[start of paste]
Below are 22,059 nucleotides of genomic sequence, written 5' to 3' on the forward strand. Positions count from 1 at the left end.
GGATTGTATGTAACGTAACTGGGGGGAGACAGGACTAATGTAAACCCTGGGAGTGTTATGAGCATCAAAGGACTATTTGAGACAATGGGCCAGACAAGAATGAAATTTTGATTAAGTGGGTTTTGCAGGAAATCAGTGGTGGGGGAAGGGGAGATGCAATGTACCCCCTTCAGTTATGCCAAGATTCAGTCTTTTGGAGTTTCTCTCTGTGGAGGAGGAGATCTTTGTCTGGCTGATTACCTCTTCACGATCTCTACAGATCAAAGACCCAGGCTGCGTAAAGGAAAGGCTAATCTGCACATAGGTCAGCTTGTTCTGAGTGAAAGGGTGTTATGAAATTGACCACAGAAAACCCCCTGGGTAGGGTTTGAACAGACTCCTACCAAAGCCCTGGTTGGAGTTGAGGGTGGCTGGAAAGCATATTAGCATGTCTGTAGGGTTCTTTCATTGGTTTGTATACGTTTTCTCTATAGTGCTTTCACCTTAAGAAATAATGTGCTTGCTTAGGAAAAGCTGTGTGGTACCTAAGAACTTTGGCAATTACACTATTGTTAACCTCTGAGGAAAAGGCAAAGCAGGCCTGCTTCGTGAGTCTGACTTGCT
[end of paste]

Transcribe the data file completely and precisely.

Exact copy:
Below are 22,059 nucleotides of genomic sequence, written 5' to 3' on the forward strand. Positions count from 1 at the left end.
GGATTGTATGTAACGTAACTGGGGGGAGACAGGACTAATGTAAACCCTGGGAGTGTTATGAGCATCAAAGGACTATTTGAGACAATGGGCCAGACAAGAATGAAATTTTGATTAAGTGGGTTTTGCAGGAAATCAGTGGTGGGGGAAGGGGAGATGCAATGTACCCCCTTCAGTTATGCCAAGATTCAGTCTTTTGGAGTTTCTCTCTGTGGAGGAGGAGATCTTTGTCTGGCTGATTACCTCTTCACGATCTCTACAGATCAAAGACCCAGGCTGCGTAAAGGAAAGGCTAATCTGCACATAGGTCAGCTTGTTCTGAGTGAAAGGGTGTTATGAAATTGACCACAGAAAACCCCCTGGGTAGGGTTTGAACAGACTCCTACCAAAGCCCTGGTTGGAGTTGAGGGTGGCTGGAAAGCATATTAGCATGTCTGTAGGGTTCTTTCATTGGTTTGTATACGTTTTCTCTATAGTGCTTTCACCTTAAGAAATAATGTGCTTGCTTAGGAAAAGCTGTGTGGTACCTAAGAACTTTGGCAATTACACTATTGTTAACCTCTGAGGAAAAGGCAAAGCAGGCCTGCTTCGTGAGTCTGACTTGCT